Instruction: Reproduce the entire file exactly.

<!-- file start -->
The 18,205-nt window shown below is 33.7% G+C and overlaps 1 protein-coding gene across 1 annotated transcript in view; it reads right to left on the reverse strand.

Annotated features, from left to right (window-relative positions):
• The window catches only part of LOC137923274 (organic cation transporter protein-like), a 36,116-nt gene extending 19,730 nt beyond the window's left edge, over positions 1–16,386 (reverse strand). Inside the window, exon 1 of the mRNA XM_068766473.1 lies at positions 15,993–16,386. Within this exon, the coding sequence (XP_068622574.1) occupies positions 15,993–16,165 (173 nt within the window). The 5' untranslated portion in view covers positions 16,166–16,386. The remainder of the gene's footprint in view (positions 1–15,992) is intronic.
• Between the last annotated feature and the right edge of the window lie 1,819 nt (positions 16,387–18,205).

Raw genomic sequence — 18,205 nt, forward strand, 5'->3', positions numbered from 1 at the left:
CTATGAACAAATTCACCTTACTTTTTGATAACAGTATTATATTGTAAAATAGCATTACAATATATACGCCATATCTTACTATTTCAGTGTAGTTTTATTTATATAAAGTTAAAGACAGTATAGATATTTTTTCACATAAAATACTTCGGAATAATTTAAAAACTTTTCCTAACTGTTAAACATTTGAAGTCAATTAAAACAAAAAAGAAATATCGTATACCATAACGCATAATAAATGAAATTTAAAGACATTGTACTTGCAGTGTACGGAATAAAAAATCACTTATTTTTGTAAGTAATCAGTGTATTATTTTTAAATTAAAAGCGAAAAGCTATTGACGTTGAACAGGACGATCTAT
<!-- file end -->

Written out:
The 18,205-nt window shown below is 33.7% G+C and overlaps 1 protein-coding gene across 1 annotated transcript in view; it reads right to left on the reverse strand.

Annotated features, from left to right (window-relative positions):
• The window catches only part of LOC137923274 (organic cation transporter protein-like), a 36,116-nt gene extending 19,730 nt beyond the window's left edge, over positions 1–16,386 (reverse strand). Inside the window, exon 1 of the mRNA XM_068766473.1 lies at positions 15,993–16,386. Within this exon, the coding sequence (XP_068622574.1) occupies positions 15,993–16,165 (173 nt within the window). The 5' untranslated portion in view covers positions 16,166–16,386. The remainder of the gene's footprint in view (positions 1–15,992) is intronic.
• Between the last annotated feature and the right edge of the window lie 1,819 nt (positions 16,387–18,205).

Raw genomic sequence — 18,205 nt, forward strand, 5'->3', positions numbered from 1 at the left:
CTATGAACAAATTCACCTTACTTTTTGATAACAGTATTATATTGTAAAATAGCATTACAATATATACGCCATATCTTACTATTTCAGTGTAGTTTTATTTATATAAAGTTAAAGACAGTATAGATATTTTTTCACATAAAATACTTCGGAATAATTTAAAAACTTTTCCTAACTGTTAAACATTTGAAGTCAATTAAAACAAAAAAGAAATATCGTATACCATAACGCATAATAAATGAAATTTAAAGACATTGTACTTGCAGTGTACGGAATAAAAAATCACTTATTTTTGTAAGTAATCAGTGTATTATTTTTAAATTAAAAGCGAAAAGCTATTGACGTTGAACAGGACGATCTAT